The Constitution is very clear that no kobo would be spent by the Executive without been approve by the Legislature. And so, in that case, it is very clear that budget is a proposal, an estimate from the Executive arm of Government.

Do not forget that in the Constitution, there is separation of power between the Legislators, the Executive and the Judiciary, and as a result, the Legislature is an independent arm from the Executive, but I still believe that we are interdependent.

And so, when the budget proposal comes from the Executive arm of Government, it is no longer their document, rather it becomes our document, and the President will come in person to present it to the joint sittings of the two Chambers, and as soon as he presents the document, it becomes the property of the National Assembly.

The Constitution has given us the power to amend, to remove completely, or even change the entire budget as presented by the Executive because we represent the people and know what our people wanted and needed. It is for the sake of cooperation and harmony and collaboration with the Executive arm of government, that we feel that we should be working together to work in the same page to ensure peace and harmony in the country.

The Executive arm of Government may want to attract some projects to their states and local Government, and so also the Legislative arm will want to attract some projects to their states and local Government, because we are elected by the people, and we knows what our people need. And so, the issue of budget padding does not arise because the Constitution has given us the power to change, to insert and to remove, or completely change the documents presented to us by the Executive and present it back to the president, and if the president is not happy with it, the NASS has the power to veto it, but for the sake of peace and benefit of Nigerians that elected us, we have to ensure that there is no controversy between us and the Executive arm of Government.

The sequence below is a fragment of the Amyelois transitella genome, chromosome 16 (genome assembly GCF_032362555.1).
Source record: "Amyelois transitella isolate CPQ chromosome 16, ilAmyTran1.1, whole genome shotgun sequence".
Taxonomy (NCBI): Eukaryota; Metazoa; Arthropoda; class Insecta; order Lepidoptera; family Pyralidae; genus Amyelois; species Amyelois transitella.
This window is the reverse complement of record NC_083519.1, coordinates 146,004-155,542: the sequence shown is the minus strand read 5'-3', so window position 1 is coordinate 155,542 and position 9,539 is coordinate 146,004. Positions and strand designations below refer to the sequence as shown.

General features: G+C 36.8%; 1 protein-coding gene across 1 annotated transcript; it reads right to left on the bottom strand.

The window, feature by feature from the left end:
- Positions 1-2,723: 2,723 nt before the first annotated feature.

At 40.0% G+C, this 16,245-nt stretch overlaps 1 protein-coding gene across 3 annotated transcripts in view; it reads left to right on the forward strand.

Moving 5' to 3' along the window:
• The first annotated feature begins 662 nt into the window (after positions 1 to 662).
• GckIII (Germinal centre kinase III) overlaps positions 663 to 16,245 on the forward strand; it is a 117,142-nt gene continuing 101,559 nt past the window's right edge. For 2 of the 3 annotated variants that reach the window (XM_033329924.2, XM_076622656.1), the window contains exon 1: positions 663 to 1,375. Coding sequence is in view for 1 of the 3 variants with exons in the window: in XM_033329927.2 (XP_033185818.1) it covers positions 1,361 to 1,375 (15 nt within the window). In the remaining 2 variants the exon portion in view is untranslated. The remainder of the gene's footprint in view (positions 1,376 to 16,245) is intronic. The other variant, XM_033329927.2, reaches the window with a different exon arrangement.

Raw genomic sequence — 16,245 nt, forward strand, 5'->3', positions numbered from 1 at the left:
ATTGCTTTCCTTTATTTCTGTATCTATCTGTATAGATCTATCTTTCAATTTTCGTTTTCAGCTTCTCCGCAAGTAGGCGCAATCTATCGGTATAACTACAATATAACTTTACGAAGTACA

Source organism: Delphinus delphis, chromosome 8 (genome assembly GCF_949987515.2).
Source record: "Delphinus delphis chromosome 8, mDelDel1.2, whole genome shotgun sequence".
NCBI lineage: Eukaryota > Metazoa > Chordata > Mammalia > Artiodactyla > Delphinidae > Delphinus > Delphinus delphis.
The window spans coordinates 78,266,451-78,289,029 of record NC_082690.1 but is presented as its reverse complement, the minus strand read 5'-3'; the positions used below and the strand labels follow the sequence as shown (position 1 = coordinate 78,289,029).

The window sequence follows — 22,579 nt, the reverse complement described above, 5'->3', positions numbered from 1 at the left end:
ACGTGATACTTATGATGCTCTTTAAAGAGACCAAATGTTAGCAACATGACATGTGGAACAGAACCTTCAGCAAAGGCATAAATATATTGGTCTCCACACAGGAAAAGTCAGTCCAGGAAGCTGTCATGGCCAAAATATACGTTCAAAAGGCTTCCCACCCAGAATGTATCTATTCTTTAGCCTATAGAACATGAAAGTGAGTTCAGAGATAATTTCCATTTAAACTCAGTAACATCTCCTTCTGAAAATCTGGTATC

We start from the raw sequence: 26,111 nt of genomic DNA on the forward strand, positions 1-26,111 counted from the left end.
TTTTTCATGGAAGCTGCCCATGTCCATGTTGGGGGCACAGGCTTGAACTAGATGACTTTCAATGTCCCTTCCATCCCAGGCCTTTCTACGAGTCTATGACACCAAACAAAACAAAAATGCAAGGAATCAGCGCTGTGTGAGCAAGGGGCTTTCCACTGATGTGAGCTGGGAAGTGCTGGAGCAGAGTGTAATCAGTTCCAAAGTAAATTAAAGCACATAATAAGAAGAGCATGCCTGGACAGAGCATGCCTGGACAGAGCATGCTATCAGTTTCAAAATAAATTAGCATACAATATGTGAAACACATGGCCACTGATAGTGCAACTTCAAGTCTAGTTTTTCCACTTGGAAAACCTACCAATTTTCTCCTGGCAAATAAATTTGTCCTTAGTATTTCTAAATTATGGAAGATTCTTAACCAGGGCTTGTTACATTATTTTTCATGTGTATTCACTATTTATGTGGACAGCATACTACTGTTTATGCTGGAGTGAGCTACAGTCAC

Sir, the Federal Government in 2001 went into agreement with other African Heads of state and Government that 15% of their annual budgets would be allocated to the health sector, and to date, there is nothing like that in successive budgets. Why is it that Federal Government is good at signing into international declarations and conventions and not implementing the agreements to the letter?

The Committee on appropriation has nothing to do with that because I cannot talk on behalf of the executive arm of Government. I do not know when they enter into the agreement, and so the Executive arm of Government is in a better position to answer the question.

I asked the question because NASS in the course of carrying out their oversight functions in the past need to query the Executive arm of government on some projects in the budget not executed. Is NASS not still involved in their oversight functions?

Yes, we are still involved in our oversight function, but when the projections in the revenues as I have explained earlier fall short of the expectations, for instance, the revenue is not enough for the contractors to move to site, what oversight functions can the NASS do? If for instance, there is a project of N1bn and only N50 million is available, and for any project to be executed, due process must be followed in line with laid down procedure. And if there is no more money to make the 50% of the project, the ministry involved will return the money back to the treasury. You can see that in some cases, it is not the fault of the MDAs, because there are some percentage of funds that ought to be made available to the contractors before the projects can commence, and in some cases, the MDAs involved may be having some liabilities to be paid to the contractors on past executed projects.

We are going to sought all these challenges out in the 2017 budget.